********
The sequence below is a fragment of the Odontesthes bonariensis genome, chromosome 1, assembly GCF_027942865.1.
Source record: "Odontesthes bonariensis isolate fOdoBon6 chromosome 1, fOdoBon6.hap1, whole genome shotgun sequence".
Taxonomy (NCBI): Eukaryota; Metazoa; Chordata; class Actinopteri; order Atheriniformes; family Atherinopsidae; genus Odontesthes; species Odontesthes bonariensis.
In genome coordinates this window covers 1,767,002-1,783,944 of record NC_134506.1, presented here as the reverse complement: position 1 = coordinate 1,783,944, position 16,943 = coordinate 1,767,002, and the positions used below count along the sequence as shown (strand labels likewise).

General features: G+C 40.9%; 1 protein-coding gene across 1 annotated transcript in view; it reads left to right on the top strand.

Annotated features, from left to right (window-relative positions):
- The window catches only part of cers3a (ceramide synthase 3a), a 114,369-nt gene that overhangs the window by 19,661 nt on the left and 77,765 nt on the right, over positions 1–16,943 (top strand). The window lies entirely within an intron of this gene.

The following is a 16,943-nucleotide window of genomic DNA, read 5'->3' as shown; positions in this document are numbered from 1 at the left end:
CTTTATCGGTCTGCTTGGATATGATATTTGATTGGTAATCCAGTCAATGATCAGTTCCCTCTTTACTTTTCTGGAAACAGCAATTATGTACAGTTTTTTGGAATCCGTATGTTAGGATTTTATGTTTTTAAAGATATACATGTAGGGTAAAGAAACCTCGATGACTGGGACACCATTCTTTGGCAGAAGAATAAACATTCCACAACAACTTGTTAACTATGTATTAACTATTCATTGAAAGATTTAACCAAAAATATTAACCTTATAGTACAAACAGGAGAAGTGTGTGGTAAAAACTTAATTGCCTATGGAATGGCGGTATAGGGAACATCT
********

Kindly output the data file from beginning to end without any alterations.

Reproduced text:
The sequence below is a fragment of the Odontesthes bonariensis genome, chromosome 1, assembly GCF_027942865.1.
Source record: "Odontesthes bonariensis isolate fOdoBon6 chromosome 1, fOdoBon6.hap1, whole genome shotgun sequence".
Taxonomy (NCBI): Eukaryota; Metazoa; Chordata; class Actinopteri; order Atheriniformes; family Atherinopsidae; genus Odontesthes; species Odontesthes bonariensis.
In genome coordinates this window covers 1,767,002-1,783,944 of record NC_134506.1, presented here as the reverse complement: position 1 = coordinate 1,783,944, position 16,943 = coordinate 1,767,002, and the positions used below count along the sequence as shown (strand labels likewise).

General features: G+C 40.9%; 1 protein-coding gene across 1 annotated transcript in view; it reads left to right on the top strand.

Annotated features, from left to right (window-relative positions):
- The window catches only part of cers3a (ceramide synthase 3a), a 114,369-nt gene that overhangs the window by 19,661 nt on the left and 77,765 nt on the right, over positions 1–16,943 (top strand). The window lies entirely within an intron of this gene.

The following is a 16,943-nucleotide window of genomic DNA, read 5'->3' as shown; positions in this document are numbered from 1 at the left end:
CTTTATCGGTCTGCTTGGATATGATATTTGATTGGTAATCCAGTCAATGATCAGTTCCCTCTTTACTTTTCTGGAAACAGCAATTATGTACAGTTTTTTGGAATCCGTATGTTAGGATTTTATGTTTTTAAAGATATACATGTAGGGTAAAGAAACCTCGATGACTGGGACACCATTCTTTGGCAGAAGAATAAACATTCCACAACAACTTGTTAACTATGTATTAACTATTCATTGAAAGATTTAACCAAAAATATTAACCTTATAGTACAAACAGGAGAAGTGTGTGGTAAAAACTTAATTGCCTATGGAATGGCGGTATAGGGAACATCT